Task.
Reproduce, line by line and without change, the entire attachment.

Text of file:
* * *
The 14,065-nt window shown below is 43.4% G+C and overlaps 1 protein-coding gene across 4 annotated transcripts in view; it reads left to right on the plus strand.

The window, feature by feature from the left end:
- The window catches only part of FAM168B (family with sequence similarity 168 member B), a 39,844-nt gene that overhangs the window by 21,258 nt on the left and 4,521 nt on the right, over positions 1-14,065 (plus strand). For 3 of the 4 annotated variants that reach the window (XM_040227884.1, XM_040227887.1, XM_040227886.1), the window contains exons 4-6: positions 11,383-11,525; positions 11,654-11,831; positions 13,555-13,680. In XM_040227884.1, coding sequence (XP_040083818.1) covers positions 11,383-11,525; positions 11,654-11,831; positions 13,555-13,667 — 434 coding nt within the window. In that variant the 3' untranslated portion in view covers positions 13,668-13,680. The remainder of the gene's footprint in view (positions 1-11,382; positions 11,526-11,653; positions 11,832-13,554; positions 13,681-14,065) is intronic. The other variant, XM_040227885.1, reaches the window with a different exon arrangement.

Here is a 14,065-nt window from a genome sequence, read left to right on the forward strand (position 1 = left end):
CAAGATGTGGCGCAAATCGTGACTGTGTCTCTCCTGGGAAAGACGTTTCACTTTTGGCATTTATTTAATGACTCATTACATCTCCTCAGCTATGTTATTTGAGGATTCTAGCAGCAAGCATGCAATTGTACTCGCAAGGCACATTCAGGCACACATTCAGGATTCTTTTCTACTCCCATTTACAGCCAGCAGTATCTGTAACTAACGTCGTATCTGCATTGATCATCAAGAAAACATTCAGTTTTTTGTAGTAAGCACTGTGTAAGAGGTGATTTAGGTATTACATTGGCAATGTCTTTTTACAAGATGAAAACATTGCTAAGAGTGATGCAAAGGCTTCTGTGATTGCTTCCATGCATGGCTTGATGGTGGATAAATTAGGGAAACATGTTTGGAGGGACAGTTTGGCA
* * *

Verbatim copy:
The 14,065-nt window shown below is 43.4% G+C and overlaps 1 protein-coding gene across 4 annotated transcripts in view; it reads left to right on the plus strand.

The window, feature by feature from the left end:
- The window catches only part of FAM168B (family with sequence similarity 168 member B), a 39,844-nt gene that overhangs the window by 21,258 nt on the left and 4,521 nt on the right, over positions 1-14,065 (plus strand). For 3 of the 4 annotated variants that reach the window (XM_040227884.1, XM_040227887.1, XM_040227886.1), the window contains exons 4-6: positions 11,383-11,525; positions 11,654-11,831; positions 13,555-13,680. In XM_040227884.1, coding sequence (XP_040083818.1) covers positions 11,383-11,525; positions 11,654-11,831; positions 13,555-13,667 — 434 coding nt within the window. In that variant the 3' untranslated portion in view covers positions 13,668-13,680. The remainder of the gene's footprint in view (positions 1-11,382; positions 11,526-11,653; positions 11,832-13,554; positions 13,681-14,065) is intronic. The other variant, XM_040227885.1, reaches the window with a different exon arrangement.

Here is a 14,065-nt window from a genome sequence, read left to right on the forward strand (position 1 = left end):
CAAGATGTGGCGCAAATCGTGACTGTGTCTCTCCTGGGAAAGACGTTTCACTTTTGGCATTTATTTAATGACTCATTACATCTCCTCAGCTATGTTATTTGAGGATTCTAGCAGCAAGCATGCAATTGTACTCGCAAGGCACATTCAGGCACACATTCAGGATTCTTTTCTACTCCCATTTACAGCCAGCAGTATCTGTAACTAACGTCGTATCTGCATTGATCATCAAGAAAACATTCAGTTTTTTGTAGTAAGCACTGTGTAAGAGGTGATTTAGGTATTACATTGGCAATGTCTTTTTACAAGATGAAAACATTGCTAAGAGTGATGCAAAGGCTTCTGTGATTGCTTCCATGCATGGCTTGATGGTGGATAAATTAGGGAAACATGTTTGGAGGGACAGTTTGGCA